A small study showing the potential beneficial effects of hydrogen through saline³⁶ further demonstrating the safety of the treatment. Several years later, a controlled clinical trial following 50 patients was conducted on acute cerebral infraction using hydrogen inhalation.³⁷ Positive results and a high safety profile led to the registration of another clinical trial utilizing high dose hydrogen water produced by the open cup tablets and minocycline (an antibiotic) to be registered by StonyBrook Medicine, following 100 patients recovering from post-acute ischemic stroke.
Additionally, a case study was published on concussion recovery,³⁸ and an important study showing hydrogen water had significant benefits in newborn babies with hypoxic-ischemic encephalopathy,³⁹ meaning that the babies weren't getting enough oxygen or blood resulting in brain damage. Neither of these publications have been replicated, with nothing registered exploring either condition, and both warrant more attention.
Hydrogen therapy is not a proven medicine or treatment for any of the described states. Some of these data are not particularly promising, and indications that it is promising need a lot of future work. Most molecules fail when research advances to larger multicenter trials.This could be for many reasons, including inconsistency in methods in larger trials, or more likely, variables that were not controlled for in the smaller groups leading to positive results. We have seen this failure in hydrogen water and PD, although as described in detail, there are serious caveats and errors in that paper.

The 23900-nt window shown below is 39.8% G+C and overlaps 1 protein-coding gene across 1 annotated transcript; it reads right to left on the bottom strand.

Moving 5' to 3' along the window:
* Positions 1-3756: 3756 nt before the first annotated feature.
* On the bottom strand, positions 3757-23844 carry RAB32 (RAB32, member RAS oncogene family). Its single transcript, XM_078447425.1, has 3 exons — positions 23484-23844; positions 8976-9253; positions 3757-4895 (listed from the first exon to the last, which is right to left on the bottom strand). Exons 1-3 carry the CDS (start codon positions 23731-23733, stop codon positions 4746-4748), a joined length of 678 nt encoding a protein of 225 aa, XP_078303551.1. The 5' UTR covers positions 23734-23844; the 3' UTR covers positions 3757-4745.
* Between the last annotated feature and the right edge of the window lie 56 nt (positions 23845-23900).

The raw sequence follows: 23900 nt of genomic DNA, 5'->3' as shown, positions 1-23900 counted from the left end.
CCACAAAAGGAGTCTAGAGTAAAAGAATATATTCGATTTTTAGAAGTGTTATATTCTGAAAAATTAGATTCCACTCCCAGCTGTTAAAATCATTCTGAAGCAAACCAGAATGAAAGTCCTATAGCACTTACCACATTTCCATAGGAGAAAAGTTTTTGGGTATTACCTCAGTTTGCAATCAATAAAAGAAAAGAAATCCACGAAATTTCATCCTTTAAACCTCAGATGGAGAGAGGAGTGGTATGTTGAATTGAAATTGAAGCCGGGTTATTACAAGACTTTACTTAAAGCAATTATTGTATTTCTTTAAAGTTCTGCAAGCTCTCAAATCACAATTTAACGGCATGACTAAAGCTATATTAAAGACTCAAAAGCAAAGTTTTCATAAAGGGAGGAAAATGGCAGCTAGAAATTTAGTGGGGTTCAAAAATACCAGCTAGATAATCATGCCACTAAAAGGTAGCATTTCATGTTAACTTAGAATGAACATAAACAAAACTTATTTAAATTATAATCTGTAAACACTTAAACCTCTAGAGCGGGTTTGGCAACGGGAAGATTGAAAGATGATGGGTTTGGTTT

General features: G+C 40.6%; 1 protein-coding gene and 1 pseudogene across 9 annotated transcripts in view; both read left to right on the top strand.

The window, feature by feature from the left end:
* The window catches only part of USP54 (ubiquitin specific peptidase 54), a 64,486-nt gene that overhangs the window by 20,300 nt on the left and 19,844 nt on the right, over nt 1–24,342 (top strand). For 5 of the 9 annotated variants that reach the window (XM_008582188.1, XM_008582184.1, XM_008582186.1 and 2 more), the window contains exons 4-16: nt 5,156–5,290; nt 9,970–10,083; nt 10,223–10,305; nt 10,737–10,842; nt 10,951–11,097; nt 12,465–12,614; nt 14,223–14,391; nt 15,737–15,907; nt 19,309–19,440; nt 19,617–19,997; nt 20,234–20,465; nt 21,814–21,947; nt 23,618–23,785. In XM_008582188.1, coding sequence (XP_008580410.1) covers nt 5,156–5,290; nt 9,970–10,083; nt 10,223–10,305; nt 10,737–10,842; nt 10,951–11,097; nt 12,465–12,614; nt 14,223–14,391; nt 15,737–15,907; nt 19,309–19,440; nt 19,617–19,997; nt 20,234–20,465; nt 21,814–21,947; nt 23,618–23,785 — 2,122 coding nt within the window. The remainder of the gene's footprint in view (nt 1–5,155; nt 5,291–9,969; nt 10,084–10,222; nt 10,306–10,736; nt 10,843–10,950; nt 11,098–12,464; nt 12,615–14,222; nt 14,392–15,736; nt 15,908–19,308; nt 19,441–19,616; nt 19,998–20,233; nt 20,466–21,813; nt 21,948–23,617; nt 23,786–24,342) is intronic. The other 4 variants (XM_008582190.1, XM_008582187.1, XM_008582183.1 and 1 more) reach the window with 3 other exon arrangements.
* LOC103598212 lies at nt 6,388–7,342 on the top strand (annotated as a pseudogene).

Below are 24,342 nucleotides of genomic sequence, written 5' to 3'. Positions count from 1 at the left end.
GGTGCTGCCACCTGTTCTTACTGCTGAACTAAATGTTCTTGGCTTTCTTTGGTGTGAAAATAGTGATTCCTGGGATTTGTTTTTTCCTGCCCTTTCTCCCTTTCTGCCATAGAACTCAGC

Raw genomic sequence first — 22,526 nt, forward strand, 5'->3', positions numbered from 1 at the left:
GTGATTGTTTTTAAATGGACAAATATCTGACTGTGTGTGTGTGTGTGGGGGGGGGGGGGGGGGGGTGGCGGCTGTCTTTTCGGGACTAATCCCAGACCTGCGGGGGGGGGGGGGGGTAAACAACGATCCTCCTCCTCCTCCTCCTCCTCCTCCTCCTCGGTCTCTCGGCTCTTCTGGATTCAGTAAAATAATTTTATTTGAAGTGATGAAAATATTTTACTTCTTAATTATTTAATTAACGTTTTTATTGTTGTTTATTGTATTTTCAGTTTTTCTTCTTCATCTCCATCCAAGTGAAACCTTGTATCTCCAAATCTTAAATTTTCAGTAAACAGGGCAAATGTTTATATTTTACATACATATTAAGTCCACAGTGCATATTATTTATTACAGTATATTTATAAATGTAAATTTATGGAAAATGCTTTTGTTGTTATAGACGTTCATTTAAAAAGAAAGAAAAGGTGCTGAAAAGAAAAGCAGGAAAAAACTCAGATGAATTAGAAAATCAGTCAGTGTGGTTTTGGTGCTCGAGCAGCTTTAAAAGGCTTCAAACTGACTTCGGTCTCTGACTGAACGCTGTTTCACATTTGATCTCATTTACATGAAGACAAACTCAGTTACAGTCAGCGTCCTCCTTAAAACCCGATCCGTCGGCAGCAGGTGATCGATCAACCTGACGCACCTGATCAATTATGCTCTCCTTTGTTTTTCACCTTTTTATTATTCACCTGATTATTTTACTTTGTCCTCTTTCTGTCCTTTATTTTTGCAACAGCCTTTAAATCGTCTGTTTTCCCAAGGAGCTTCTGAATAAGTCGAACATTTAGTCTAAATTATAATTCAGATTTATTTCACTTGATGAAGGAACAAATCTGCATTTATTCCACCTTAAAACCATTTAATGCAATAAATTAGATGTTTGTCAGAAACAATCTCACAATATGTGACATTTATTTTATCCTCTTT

For cognitive decline, the evidence is neutral. Rodent data are very promising, human data are somewhat promising, and if that trend continues, larger scale trials are more likely to fail than succeed. That said, again, there are serious and caveats that need to be addressed before larger trials begin, more importantly, identifying an appropriate dose and duration.
Hydrogen therapy seems the most promising for acute events, which makes sense, and largely corresponds to last week's article regarding hydrogen and protecting from stress. That being sad, for all of these results, whether it is stroke, concussion recovery, or the infant model involving restricted oxygen and blood flow, the results need replication. They need larger, controlled d studies from teams not involved in the earlier research, in which, hopefully, there will be positive findings. Fortunately, we will have that in the coming years, at least regarding post stroke recovery.
Hydrogen therapy is exciting in a lot of areas and has a very high safety profile. By disregarding the weaknesses in some of the research and promoting it as a magical cure for all, we do the entire field of research a disservice. For some of these chronic disease states, it would be absolutely foolish to pursue hydrogen therapy as a standalone treatment, at least at this time. If your practitioner suggests it as such, get a second opinion. If your practitioner is suggesting hydrogen therapy in addition to an approved treatment, evaluate for yourself and weigh the costs against the limited benefits. It may help, but we don't know yet. It certainly is not a magic solution. For acute traumatic events, again, this is something that needs to be evaluated. The evidence is better, but preliminary. The safety profile is high. It may work, but it also may not. Weigh your options, but do not let anyone sway you into thinking it is proven and beyond refute. That said, in regards to these acute traumas, there really isn't anything that is proven to work and approved as a treatment - yet.